In episode 2 Fielder takes on the outrageous task of simulating the parenting of a child from 0-18 over the course of two months so that a 44-year-old born-again Christian woman named Angela can experience what it would be like to adopt a child. Angela has been “putting off” starting a family to the same extent that teenage girls have been “putting off” marrying Harry Styles. Fielder feeds into Angela’s delusional vision of her future, living off the grid in a huge house in Oregon with a working husband, and hiring scores of child actors to play her rapidly ageing son. This is when things veer pretty radically off the rails.   

'The Rehearsal'. Image: courtesy of Showmax

‘The Rehearsal’. Image: courtesy of Showmax

Angela begins using the show as a two-month vacation in her dream home, and the enormous cost of the mummery finally catches up with Fielder, forcing him to change the entire production to focus on this bizarre fictional family, and step in as the pretend father. At this point, the stakes start to feel real, and Fielder starts running into fascinating ethical dilemmas around the production of the show itself.

To comply with US limitations on child-acting, Fielder’s team brings in a horde of kids who must be switched when Angela isn’t looking to maintain the illusion of the rehearsal. Watching a team of hooded men climb in through a window and swap a baby from a crib is inherently uncomfortable (as well as entertainingly farcical) but it’s the slightly older kids, circa 6 years old who best show the problems with child-acting. 

Fielder starts raising his pretend kid to be Jewish (mostly to mess with Angela) but one of the child actors becomes confused about his religion and his mother asks Fielder to sit him down and explain that Judaism is just pretend, Jesus is real and Fielder is going to burn in hell (all said with a biting sarcasm which neither the boy nor his mom seemed to pick up on). 

A different child actor, whose father left when he was a baby, becomes attached to Nathan and believes he is his actual daddy, no matter how many times Fielder insists he is not, after the fact. The involvement of these kids seems cruel, and yet it’s no different from any other production that uses child actors, except that their vulnerability is not hidden behind the scenes.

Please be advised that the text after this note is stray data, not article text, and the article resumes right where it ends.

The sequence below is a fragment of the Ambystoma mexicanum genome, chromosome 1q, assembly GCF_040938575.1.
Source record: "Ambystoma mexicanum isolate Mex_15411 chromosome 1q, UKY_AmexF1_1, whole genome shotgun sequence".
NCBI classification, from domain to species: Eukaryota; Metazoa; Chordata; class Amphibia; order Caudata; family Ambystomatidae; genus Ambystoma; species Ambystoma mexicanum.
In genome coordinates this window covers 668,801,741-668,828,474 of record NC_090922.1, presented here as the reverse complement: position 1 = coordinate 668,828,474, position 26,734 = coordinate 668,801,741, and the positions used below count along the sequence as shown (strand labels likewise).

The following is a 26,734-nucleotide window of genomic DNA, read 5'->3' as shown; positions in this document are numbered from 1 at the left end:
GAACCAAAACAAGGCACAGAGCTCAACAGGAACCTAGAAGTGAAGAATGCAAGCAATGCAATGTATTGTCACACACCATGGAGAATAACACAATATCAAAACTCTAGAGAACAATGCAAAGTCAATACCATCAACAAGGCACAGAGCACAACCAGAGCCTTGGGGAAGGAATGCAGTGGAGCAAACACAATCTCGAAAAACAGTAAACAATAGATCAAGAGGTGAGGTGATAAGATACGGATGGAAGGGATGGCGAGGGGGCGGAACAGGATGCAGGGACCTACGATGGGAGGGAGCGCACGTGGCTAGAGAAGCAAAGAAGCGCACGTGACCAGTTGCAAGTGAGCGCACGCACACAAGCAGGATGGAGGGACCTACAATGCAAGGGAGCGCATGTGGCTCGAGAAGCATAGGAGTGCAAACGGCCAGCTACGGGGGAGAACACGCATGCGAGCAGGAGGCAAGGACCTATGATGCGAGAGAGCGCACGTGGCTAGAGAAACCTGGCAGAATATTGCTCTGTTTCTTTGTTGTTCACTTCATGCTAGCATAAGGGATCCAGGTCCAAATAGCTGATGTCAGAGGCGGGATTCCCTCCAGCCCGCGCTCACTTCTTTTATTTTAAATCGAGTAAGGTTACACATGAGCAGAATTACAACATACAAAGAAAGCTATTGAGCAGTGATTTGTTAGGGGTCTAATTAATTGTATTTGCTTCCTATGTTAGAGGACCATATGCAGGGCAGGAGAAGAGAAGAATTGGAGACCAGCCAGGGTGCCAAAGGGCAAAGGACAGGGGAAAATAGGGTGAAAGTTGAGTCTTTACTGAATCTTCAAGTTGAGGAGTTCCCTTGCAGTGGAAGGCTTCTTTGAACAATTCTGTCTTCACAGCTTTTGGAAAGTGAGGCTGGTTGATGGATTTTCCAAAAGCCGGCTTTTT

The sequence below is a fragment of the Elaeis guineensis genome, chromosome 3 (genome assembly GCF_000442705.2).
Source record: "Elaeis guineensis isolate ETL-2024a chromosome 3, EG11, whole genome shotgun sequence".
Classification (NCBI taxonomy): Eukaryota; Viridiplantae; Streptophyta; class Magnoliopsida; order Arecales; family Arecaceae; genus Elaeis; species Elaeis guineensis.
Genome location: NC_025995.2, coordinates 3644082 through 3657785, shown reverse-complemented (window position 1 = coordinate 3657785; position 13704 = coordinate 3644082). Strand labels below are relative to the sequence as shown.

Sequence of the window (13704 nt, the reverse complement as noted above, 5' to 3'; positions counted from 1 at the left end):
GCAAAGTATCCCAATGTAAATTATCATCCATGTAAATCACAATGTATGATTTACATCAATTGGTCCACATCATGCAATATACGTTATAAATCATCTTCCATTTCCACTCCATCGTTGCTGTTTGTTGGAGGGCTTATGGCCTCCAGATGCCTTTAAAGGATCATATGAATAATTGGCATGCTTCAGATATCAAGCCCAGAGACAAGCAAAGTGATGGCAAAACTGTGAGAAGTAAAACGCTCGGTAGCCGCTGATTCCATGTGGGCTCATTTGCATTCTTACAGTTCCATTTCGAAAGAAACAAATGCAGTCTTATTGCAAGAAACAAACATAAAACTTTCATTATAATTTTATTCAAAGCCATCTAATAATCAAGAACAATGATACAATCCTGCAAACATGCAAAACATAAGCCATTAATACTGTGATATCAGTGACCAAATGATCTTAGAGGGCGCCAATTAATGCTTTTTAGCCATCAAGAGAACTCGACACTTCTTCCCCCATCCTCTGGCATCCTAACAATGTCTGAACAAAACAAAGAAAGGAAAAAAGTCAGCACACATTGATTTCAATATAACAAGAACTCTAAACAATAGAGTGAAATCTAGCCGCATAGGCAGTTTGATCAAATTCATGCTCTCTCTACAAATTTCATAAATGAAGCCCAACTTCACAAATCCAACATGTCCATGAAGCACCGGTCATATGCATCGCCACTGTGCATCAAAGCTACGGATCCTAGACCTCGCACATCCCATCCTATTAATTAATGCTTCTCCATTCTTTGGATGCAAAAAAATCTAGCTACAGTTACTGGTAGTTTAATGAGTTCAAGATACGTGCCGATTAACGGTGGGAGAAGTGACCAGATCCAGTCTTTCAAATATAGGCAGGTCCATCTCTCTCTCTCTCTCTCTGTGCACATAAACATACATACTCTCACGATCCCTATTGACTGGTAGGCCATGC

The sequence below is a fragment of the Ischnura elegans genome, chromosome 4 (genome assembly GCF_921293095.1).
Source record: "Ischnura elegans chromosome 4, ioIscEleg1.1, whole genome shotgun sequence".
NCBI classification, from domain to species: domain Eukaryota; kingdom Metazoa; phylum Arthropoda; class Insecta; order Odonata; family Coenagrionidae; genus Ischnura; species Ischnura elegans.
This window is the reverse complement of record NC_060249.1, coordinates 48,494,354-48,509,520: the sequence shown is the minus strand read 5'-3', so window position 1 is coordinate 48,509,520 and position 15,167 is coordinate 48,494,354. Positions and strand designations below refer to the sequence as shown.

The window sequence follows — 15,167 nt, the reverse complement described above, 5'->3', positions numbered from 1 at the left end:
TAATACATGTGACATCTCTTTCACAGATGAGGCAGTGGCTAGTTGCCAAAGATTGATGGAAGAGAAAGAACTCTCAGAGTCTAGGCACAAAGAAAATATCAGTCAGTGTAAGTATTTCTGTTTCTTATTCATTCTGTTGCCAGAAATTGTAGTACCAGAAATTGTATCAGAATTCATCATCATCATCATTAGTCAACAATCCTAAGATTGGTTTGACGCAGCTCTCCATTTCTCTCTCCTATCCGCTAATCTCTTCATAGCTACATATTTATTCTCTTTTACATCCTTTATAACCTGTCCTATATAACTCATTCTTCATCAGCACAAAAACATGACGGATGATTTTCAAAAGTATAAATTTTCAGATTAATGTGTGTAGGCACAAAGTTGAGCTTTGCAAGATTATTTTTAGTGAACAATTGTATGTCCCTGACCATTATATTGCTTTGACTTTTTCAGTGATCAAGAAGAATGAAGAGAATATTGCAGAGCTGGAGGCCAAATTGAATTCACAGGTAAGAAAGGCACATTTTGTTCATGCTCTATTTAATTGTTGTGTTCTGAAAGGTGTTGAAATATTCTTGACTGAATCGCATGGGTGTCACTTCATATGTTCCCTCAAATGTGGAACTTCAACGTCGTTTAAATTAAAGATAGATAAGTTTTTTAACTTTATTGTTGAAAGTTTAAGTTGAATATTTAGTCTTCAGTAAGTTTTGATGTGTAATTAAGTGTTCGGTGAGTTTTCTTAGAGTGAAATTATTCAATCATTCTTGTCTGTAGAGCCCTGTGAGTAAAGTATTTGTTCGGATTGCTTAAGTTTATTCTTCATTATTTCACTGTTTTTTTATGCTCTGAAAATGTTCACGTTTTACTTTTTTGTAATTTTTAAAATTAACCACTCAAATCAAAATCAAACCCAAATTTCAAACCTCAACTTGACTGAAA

'The Rehearsal'. Image: courtesy of Showmax

‘The Rehearsal’. Image: courtesy of Showmax

There is an interesting point during one of the rehearsals where a client makes an anti-Semitic comment to the person playing his brother. Fielder, who is Jewish himself, is faced with what to do — either stop him from saying anti-Semitic things altogether or allow it because that’s how he would communicate naturally. This client eventually opted out of the experiment, presumably unhappy about the extent to which he was being deceived, but the footage from his earlier participation is still featured in the show. 

The Rehearsal walks this razor edge of TV ethics. Fielder is a genie granting spectacular wishes with baffling resources, but there always seems to be a catch that forces his willing participants to sacrifice something of themselves in the end. In this way, he takes advantage of them. It feels wrong, and yet isn’t that what all reality TV does? 

The only difference is that here it is on display for all to see. The lucky guests are the product being sold, and their well-being is given a back seat to whatever kind of entertainment they can provide.

It’s clear that The Rehearsal initially intended to help a different person prepare for a big moment in each episode, but almost as soon as it had begun, the complexity of the undertaking and the vast opportunities for ethical problems shifted the focus onto this one particularly absurd simulation, leaving the viewer pondering the point of it all. Fiedler puts it well himself in the last episode: “What on earth was I doing? Everything about this whole rehearsal felt so trivial now.”

Realising that he has become trapped by the inane rules of a game he created, Fielder wields the remaining resources and episodes of the show to meta-analyse how the ethics of the show itself could have been handled differently. HBO has renewed the show for a second season, but there is no telling whether it will attempt to work on the original premise or push further into earnest comedic introspection.

The Rehearsal turned out to be an entirely different social experiment from the one it intended to be. At all points, it has the viewer baffled, uncomfortable, amused, unsure whether to keep watching and absolutely desperate to find out where it goes next. DM/ ML

The Rehearsal is available in South Africa on Showmax.
You can contact We’re Watching via [email protected]

In case you missed it, also read ‘Olga’ – a powerful film about the guilt of escaping war

‘Olga’ – a powerful film about the guilt of escaping war